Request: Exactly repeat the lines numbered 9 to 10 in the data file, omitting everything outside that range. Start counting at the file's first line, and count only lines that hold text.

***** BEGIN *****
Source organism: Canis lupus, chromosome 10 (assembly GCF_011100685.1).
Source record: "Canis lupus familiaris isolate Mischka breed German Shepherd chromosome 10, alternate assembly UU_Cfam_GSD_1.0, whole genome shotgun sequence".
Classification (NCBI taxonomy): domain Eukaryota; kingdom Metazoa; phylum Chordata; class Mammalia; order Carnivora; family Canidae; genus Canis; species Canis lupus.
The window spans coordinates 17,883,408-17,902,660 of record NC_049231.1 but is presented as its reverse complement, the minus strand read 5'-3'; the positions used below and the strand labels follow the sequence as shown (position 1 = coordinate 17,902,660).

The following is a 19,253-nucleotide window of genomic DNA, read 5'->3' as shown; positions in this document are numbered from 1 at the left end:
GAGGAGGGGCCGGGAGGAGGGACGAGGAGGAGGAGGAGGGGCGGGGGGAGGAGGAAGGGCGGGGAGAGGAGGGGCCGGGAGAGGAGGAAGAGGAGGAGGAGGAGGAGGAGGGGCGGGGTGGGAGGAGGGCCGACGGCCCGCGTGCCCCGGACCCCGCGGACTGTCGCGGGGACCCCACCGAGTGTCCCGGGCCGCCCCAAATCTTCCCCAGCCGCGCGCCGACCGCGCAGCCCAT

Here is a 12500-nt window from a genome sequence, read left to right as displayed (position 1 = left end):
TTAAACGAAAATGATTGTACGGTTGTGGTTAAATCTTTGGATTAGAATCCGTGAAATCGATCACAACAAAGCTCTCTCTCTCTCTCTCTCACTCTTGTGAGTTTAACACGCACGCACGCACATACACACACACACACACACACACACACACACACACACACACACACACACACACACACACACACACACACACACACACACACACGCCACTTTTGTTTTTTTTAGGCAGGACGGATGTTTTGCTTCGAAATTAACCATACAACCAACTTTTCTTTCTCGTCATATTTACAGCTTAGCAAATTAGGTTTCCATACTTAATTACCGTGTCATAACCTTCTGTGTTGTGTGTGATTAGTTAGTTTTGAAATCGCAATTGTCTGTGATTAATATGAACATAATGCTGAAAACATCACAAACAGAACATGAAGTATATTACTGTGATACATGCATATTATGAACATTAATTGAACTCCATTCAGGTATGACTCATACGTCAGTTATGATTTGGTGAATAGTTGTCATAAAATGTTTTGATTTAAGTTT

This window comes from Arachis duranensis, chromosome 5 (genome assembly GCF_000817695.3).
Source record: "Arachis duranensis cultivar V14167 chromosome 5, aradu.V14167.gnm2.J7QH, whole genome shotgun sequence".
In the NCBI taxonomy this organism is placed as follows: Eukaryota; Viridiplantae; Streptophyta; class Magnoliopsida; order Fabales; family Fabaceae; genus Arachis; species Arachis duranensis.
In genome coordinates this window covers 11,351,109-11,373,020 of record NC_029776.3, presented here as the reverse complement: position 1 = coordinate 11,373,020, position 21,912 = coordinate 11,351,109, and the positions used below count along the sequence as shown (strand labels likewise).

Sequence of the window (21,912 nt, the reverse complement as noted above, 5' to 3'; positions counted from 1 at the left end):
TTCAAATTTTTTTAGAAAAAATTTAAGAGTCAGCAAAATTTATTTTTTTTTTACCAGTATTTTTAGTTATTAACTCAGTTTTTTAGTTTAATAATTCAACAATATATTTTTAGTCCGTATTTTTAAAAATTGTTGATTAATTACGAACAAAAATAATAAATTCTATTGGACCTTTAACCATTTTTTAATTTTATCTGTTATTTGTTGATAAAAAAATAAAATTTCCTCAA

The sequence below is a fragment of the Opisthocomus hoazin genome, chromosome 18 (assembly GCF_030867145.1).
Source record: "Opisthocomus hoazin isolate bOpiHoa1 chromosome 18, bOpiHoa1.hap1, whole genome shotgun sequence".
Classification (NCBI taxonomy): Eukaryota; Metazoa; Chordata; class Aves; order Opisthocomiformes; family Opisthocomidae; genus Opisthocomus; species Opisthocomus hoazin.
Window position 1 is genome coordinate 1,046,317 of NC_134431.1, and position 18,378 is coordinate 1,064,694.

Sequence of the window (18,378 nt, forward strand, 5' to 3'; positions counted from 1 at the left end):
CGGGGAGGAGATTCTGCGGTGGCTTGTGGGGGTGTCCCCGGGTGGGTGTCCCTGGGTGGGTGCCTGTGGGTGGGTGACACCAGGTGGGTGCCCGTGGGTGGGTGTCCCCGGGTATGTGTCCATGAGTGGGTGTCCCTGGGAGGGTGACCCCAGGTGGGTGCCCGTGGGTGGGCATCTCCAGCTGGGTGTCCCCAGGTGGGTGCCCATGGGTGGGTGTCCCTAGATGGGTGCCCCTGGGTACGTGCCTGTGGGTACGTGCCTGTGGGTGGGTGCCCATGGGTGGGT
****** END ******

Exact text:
This window comes from Arachis duranensis, chromosome 5 (genome assembly GCF_000817695.3).
Source record: "Arachis duranensis cultivar V14167 chromosome 5, aradu.V14167.gnm2.J7QH, whole genome shotgun sequence".